-"As an African American, I am wary of the "suspension". This incident has drawn so much attention to Hot 97 that we all (Miss Jones, her crew, African American and Asian American listeners) may lose in the end. Miss Jones & crew, as ignorant and misguided as they are, are being played as pawns in this race game- pitting blacks against Asians. How crazy is that?!? The execs/ wealthy station owners may laugh all the way to the bank with this one."

    -"I think that all of you people who are acting so offended by this situation should really take a long hard look at yourselves in the mirror. All this talk of starting a movement against Hot 97 is in my opinion a joke. The same people walking around NYC complaining about Hot 97 are the same ones listening to that bullshit."

    -"Aint nothing revolutionary about posting on a blog and then allowing the same bullshit that you complain about to continue. So when y'all are really ready to go after the Emmis Communications, Viacoms and Clearchannels of the world then let me know, I'll be down front like Ron O-Neal said in "Superfly" with guns blazing, but until that day comes, spare me the theatrics. Y'all Ni@@az iz scared of revolution."


I'm not the first person to say this but is not Rich Harrison killing it right now? The producer behind Beyonce's "Crazy In Love," has not one, but two new tracks that are dropping jaws:
Jennifer Lopez feat. Fabolous: Get Right
Amerie: One Thing

As my man Jazzbo pointed out - Harrison is a sample-hound for real but in a gritty throwback to the sound of Marley Marl rather than a Kanye clone. I do think it's funny however that both Lopez and Amerie do some impressive Beyonce-cloning of their own (add that new Mariah Carey joint to that list). I guess the hottest girl in the game's got a lot of folks trying to steal her chain.

Tuesday, January 25, 2005


(by Oliver)

time to go

The campaign against Hot 97 for their "Tsunami Song" has only been building the last few days. Much credit goes to Jay Smooth at for helping take a lead in drawing attention to the issue. Press has slowly but steadily been picking the story up - Hot 97 would like to think this will all blow over but I think as more people become aware of it, the level of outrage will only increase.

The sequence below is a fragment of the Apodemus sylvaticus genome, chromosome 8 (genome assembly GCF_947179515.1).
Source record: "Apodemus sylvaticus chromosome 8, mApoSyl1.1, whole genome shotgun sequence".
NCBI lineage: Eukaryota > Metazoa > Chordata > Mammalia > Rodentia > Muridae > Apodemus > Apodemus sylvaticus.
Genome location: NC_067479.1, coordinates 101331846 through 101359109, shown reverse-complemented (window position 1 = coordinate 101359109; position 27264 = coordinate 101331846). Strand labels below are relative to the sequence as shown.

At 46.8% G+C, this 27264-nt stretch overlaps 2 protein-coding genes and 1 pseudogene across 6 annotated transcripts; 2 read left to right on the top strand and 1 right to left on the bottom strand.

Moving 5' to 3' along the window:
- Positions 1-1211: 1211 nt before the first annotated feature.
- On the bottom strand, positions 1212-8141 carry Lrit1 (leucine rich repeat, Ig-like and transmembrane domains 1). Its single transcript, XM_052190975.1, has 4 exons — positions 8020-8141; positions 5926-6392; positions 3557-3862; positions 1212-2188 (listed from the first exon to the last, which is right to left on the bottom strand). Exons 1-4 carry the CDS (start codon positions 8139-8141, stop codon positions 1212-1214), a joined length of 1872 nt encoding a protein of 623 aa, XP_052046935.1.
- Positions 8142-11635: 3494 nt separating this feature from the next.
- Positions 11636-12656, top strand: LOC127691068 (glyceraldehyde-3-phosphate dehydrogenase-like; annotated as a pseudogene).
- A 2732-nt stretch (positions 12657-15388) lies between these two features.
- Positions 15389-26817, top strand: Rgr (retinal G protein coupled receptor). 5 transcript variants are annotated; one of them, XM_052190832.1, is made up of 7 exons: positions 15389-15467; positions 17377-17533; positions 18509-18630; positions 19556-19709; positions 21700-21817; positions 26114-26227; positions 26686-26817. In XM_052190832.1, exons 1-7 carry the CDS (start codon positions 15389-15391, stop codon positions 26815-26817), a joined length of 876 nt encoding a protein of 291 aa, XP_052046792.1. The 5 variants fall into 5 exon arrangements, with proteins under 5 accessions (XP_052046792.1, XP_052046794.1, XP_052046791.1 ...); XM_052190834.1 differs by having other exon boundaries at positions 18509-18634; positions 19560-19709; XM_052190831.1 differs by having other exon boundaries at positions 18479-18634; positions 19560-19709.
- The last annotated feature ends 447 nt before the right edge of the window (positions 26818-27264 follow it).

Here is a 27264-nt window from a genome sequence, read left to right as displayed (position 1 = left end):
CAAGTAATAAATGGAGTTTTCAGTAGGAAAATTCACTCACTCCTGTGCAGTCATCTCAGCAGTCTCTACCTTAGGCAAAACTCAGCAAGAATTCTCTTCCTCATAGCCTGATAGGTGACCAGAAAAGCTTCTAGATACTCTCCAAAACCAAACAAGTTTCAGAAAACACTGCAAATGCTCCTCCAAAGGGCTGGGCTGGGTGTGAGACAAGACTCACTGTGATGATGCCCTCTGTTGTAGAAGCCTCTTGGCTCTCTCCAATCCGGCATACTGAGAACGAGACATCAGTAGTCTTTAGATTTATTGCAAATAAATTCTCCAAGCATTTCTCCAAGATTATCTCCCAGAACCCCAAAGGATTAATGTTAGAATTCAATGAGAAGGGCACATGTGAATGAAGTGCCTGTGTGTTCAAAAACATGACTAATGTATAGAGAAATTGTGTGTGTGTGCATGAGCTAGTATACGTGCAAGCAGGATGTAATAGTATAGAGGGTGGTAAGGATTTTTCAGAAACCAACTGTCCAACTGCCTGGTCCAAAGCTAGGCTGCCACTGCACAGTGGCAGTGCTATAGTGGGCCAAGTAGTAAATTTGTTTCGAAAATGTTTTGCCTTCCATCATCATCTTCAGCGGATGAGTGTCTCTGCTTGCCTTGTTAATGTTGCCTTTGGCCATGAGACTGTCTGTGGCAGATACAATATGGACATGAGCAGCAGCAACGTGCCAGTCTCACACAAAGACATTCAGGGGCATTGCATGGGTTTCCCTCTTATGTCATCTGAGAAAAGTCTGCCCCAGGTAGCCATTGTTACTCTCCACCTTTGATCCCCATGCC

Already, NY politicians are putting pressure on the FCC to start levying fines - a rather Faustian bargain since I'd rather see the FCC ease back on their overzealous enforcement, at least during Michael Powell's soon-to-be-over reign but hell, if they're going after everyone else anyways, might as well direct them at Miss Jones.

I've been encouraging people to spend less time on petitions and more time putting pressure on sponsors. Jay has a list of sponsors you can contact - I wrote one to Sprint already.

Even better though, the Morning Show crew is venturing out into public this Friday:
    Caroline's Comedy Club
    1626 Broadway, New York, NY 10019
This is a perfect opportunity for people to roll out and be as disruptive as possible so for all my New Yorkan readers out there: spread the word.

By the way, some have argued that all this is just generating free publicity for Hot 97 and that they best way to deal with it is just to ignore it. I'm sympathetic to where that's coming from - it's very easy to be cynical about the media these days, especially given the lengths they'll go in search for ratings and no doubt, Hot 97 knew exactly what they were getting themselves into with this stunt.